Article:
On the fourth quarter drive that ended in Jay Feely's 45-yard field goal that tied the game at 27-27, the Ravens squandered two opportunities to get off the field. On a 3rd and 7 from the Arizona 44-yard line, Kolb was sacked, and fumbled, bringing up a fourth down. But wait, cornerback Carey Williams was called for defensive holding, giving Arizona a new set of downs. Two plays later, Ed Reed's interception of Kolb was nullified by LaDarius Webb's defensive pass interference call leading to another first down.
On the ensuing drive, Ray Rice picked up a 15-yard unsportsmanlike conduct penalty after a 7-yard gain on 1st down, leading to a three and out. Sure, it was a horrible call on Rice, but he did technically "taunt" David Carter of the Cardinals, even though Carter started it.
Baltimore left the door open for the Cardinals on a few occasions, and for the fourth time in close late-game situations, the Cardinals couldn't take advantage.

5
The secondary problem - I'm pretty close to having all my fears about Patrick Peterson's coverage abilities being gone. Peterson is still overzealous in coverage sometimes (he did get flagged twice--once for pass interference and once for illegal contact). But I believe he's got the combination of talent and swagger necessary to be a good corner in the league for a long time.
A.J. Jefferson, the other starting corner, is a different story. Jefferson was also flagged for a pass interference call, and he was ganged up on by the Ravens' passing combination of Joe Flacco and Anquan Boldin.
Jefferson got abused in one drive in the third quarter by Boldin. Boldin caught 4 passes for 80 yards on the drive, and was targeted three other times. It got so bad that Peterson called for a switch and he assigned himself to cover Boldin, who later drew a pass interference flag at the one- yard line.
Everyone will tell you, to have success in the NFL at the cornerback position, you have to have a short memory. Let's hope Jefferson has one, and can shake off a nightmarish performance in Baltimore, otherwise, he'll have a bright red target on his back for the rest of the year.

6
Speaking of targets - It's become a recurring theme, at least in my head. How can you not use Larry Fitzgerald more if you're offensive coordinator Mike Miller or Kevin Kolb? I know Fitz gets double- teamed a lot. He's been double-teamed a lot his whole career. That's what makes him such a unique weapon--the fact that he's never truly covered because of his ability to go up and snatch the ball at its highest point.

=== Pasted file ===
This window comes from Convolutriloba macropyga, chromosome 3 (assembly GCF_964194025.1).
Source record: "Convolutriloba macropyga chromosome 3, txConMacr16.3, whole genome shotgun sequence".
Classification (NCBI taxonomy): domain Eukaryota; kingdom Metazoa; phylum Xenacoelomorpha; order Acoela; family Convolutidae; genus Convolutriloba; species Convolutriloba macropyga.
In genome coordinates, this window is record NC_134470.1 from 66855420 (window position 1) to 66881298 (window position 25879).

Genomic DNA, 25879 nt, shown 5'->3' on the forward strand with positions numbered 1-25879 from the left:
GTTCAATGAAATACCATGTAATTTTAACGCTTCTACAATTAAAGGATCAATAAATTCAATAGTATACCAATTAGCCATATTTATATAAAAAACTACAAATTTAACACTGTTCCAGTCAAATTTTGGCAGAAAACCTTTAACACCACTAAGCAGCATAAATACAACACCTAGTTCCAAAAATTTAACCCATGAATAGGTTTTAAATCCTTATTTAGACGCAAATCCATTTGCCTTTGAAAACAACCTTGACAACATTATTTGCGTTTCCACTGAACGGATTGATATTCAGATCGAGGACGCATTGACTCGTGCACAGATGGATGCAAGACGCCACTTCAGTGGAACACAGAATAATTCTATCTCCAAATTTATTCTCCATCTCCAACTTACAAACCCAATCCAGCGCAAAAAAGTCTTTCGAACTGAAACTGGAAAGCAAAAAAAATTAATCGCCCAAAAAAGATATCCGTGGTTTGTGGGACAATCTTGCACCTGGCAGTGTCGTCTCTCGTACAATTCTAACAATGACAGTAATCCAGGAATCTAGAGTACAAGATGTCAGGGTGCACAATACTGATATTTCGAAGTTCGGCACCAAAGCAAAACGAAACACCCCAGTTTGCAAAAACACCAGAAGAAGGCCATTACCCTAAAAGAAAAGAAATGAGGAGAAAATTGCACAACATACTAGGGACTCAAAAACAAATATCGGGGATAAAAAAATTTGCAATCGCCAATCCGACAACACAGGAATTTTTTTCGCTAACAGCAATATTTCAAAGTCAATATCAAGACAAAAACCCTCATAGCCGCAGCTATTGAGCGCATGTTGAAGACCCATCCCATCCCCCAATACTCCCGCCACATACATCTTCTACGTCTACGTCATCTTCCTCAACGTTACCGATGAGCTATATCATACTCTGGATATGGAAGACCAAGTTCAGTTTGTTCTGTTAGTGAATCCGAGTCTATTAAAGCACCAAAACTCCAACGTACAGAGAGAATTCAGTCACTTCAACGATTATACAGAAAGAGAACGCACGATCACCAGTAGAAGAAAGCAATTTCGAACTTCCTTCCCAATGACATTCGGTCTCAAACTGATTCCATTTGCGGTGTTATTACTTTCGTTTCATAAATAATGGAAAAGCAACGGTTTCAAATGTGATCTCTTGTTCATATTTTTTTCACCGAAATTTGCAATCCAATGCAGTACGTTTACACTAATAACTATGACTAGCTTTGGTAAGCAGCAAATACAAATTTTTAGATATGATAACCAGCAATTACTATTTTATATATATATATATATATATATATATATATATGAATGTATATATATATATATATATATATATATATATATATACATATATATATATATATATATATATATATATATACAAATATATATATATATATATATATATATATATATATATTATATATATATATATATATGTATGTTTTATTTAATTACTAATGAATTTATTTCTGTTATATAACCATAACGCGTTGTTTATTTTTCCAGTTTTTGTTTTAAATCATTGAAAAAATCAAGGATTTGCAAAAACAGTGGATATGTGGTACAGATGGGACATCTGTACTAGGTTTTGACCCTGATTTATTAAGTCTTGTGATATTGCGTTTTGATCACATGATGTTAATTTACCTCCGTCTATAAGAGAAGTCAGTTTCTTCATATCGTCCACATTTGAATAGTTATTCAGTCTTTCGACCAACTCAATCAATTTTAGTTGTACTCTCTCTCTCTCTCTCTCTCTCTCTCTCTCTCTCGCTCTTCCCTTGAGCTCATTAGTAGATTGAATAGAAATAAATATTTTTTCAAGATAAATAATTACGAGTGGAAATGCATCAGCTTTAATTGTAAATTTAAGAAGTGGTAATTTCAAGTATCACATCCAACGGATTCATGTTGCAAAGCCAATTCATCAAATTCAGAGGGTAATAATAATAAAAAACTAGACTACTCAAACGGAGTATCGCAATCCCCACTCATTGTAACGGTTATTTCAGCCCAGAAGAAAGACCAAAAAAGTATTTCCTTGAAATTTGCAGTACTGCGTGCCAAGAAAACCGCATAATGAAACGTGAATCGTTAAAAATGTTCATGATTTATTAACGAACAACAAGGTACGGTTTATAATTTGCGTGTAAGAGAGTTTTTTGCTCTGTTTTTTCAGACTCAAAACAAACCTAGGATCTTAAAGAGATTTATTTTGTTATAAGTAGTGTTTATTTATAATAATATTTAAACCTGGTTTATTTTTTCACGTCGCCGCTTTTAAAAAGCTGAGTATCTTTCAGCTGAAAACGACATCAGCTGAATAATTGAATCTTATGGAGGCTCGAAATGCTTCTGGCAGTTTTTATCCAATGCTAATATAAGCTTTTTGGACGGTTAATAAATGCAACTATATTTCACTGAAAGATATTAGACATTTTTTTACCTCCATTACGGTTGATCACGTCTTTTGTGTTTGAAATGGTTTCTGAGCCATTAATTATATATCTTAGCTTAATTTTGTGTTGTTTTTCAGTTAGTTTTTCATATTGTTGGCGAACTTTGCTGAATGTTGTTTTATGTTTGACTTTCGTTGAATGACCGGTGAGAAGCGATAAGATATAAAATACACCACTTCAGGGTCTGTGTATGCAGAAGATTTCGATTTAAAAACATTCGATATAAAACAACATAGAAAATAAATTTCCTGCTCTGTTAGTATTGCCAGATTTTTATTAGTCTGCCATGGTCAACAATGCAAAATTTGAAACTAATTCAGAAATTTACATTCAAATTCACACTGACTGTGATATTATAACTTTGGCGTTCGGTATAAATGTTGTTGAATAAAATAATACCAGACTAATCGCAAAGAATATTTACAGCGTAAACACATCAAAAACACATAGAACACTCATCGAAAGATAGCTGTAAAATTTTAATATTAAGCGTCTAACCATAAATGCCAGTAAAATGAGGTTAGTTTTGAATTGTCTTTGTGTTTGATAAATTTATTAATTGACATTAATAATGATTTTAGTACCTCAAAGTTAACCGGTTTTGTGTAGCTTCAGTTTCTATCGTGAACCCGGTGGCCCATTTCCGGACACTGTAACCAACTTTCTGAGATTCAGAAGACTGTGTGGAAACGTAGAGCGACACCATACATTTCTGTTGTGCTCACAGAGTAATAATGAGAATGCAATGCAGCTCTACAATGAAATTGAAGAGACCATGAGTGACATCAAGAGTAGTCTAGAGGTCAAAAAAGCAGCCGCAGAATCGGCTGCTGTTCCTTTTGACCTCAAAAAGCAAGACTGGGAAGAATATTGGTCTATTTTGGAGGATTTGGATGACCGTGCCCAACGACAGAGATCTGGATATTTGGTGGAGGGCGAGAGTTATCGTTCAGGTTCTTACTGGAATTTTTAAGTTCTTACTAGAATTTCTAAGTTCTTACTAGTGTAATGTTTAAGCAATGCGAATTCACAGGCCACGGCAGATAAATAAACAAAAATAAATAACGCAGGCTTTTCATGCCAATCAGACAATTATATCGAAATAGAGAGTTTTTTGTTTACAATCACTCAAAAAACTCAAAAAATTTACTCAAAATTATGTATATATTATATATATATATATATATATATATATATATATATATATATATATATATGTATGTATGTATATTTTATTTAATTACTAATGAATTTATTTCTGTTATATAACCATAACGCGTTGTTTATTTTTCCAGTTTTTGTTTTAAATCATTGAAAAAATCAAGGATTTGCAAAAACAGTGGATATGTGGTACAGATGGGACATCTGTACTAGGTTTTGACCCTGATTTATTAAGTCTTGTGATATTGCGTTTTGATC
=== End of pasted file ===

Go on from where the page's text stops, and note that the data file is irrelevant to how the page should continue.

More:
Yet, here we are after another Cardinals' loss, and I'm bringing up the fact that Fitzgerald had the ball thrown his way 5 times in this game. FIVE TIMES!!! The Cardinals invested $183 million (potentially) in contracts for Fitzgerald and Kolb back in August. Fitzgerald's usage is tantamount to buying a Ferrari, and driving it around the block to get your mail at the community box.
On that one hellish drive in the third quarter, Boldin was targeted seven times by Joe Flacco, or two more than Fitzgerald got his way the whole game. It makes no sense to me whatsoever.

EXTRA POINTS
Hey, a game like this provides a lot to talk about so here we go...Andre Roberts is useless in this offense for Arizona. Roberts has been targeted 8 times in the last two games and has one catch. He's on the field for virtually every snap, and is no factor in any facet of the offense. He's still the #2 receiver on the depth chart and has a total of 13 catches this year...It was nice to see the young linebackers O'Brien Schofield and Sam Acho get on the field and make positive plays. Each had a sack that caused a fumble, and Schofield's set the Cardinals up for a short touchdown drive. With this season over at 1-6, it's time to see more of these guys and less of veterans Clark Haggans and Joey Porter...Richard Marshall didn't get mentioned above, but don't think I didn't notice his lack of coverage...If you take away the 66-yard completion to Larry Fitzgerald in the 2nd quarter, Kevin Kolb went 9 for 20 for 87 yards with one td pass and one interception. That's a passer rating of 53.54. That one pass raised his rating to 68.2...